15 March 2022
By: Ari Katz – Source: The Sydney Morning Herald
It started as a novelty, a bit of harmless fun. The snap, crackle and pop of each nicotine-fuelled hit was exciting, enticing. The headspin was a new experience. We felt rebellious, revolutionary, cool. Vapes then started appearing at parties, the beach, the cinema.
But when friends started vaping regularly in the bathrooms at school, it became clear this device – resembling a coloured pen, bright and slim (concealing the fusion of wires, batteries and chemical compounds) – was here to stay.
During assessment-intensive periods at school, vapes act as a coping mechanism, a seemingly indispensable form of stress relief. Is this really the way we want our youth to be dealing with the challenges life throws at them?
The highly addictive, flavour-filled substances in vapes are engineered by profit-hungry foreign manufacturers who, I fear, pay little attention to the long-term health implications of their product.
What began as youthful self-discovery and experimentation has descended into a state of unfettered addiction among the adolescents – boys and girls – I know, some as young as 12. This is because vapes are too accessible, too easy. For me, having seen this obsessive relationship with vaping in all types of peers, including those who excel in sport or academic work, the extent of the issue becomes overwhelmingly clear. Vape addiction does not discriminate – everyone is susceptible.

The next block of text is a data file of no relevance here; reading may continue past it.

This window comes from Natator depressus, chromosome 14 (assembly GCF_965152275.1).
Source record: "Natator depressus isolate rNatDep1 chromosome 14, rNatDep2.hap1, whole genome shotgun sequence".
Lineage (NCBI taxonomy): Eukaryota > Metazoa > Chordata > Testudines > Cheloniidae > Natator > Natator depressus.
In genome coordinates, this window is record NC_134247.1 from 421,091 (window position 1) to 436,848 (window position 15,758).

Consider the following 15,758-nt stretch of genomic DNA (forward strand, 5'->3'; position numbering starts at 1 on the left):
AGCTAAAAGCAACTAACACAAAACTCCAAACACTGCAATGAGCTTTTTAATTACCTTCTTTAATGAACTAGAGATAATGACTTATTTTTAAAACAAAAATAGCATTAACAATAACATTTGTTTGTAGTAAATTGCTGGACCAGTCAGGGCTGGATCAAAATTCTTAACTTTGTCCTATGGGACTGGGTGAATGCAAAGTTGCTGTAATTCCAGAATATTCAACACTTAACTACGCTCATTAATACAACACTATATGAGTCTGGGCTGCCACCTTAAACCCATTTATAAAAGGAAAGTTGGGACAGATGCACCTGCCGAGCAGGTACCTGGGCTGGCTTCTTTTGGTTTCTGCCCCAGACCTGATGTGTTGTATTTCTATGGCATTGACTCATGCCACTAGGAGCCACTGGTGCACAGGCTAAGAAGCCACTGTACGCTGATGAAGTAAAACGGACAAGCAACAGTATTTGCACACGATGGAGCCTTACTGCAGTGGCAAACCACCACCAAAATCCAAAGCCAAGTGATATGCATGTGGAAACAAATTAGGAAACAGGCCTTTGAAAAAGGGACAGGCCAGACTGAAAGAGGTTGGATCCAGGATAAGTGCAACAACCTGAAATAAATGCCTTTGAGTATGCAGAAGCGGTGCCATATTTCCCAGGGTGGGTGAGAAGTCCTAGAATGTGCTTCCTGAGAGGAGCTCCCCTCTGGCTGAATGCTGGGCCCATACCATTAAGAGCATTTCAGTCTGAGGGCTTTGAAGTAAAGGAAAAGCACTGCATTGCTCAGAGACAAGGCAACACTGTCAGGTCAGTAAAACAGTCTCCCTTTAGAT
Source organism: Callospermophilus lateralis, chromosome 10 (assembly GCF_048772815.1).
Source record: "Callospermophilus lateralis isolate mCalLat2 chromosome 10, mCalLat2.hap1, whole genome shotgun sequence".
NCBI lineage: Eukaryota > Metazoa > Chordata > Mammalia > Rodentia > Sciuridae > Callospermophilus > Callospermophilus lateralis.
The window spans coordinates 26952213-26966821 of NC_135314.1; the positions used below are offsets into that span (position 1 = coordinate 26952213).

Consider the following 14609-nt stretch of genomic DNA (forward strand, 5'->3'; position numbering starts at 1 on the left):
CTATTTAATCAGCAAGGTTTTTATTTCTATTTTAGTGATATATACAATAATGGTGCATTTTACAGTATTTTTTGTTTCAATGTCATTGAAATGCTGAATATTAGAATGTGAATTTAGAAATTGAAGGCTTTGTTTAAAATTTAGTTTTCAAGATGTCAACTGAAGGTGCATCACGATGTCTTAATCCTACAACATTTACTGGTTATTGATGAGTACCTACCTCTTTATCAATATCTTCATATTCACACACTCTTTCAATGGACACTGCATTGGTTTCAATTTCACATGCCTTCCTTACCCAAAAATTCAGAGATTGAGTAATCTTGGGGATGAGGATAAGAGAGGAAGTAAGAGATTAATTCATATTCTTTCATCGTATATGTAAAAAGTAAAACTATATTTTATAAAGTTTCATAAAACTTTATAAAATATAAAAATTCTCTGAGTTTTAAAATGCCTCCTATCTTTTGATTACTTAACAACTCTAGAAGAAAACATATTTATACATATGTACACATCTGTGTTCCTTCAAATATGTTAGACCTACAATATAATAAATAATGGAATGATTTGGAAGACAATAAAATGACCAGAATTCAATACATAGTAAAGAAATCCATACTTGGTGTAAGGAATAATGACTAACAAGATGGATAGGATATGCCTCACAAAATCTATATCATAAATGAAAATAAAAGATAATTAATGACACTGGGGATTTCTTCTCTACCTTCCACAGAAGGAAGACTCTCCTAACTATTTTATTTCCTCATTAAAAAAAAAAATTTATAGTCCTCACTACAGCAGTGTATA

So why should you care?
The full negative health implications of vaping are as yet unknown. But the concern is that the recurrent inhalation of chemicals will do significant damage to the underdeveloped lungs and brains of teen vapers. However, from my perspective, far worse is the impact that this dependency and incessant craving has on the mental and social wellbeing of my peers. Teen brains aren’t prepared for the burden of addiction.
We know adults are largely oblivious to the scale of the problem, so how can we ask for help when we know the first reaction of the unprepared parent is likely to be a reprimand rather than a helping hand?
The cognitive dissonance of knowing vaping is harmful, while not being able to stop, is taxing on the mental wellbeing of adolescents. We have little experience of addiction and are not taught to deal with it. We know it’s harmful, we know it’s toxic, but we can’t stop.
Vaping is no longer a fad; the fun has been over for months now. From what I can see in my circle, few people who vape actually want to vape.
Government education campaigns will be largely impotent against the vape culture because addiction, by nature, does not just end by the push of a button. It takes personalised support, resources and encouragement to curb the dependency. Where is all this when we need it?
Vulnerable, developing brains are suffering at the hands of an insidious device, yet this challenge is only now starting to receive attention.
Seeing friends and peers suffer is shattering. This is Australia’s future we are talking about.
Ari Katz is a high school student in Sydney’s Eastern Suburbs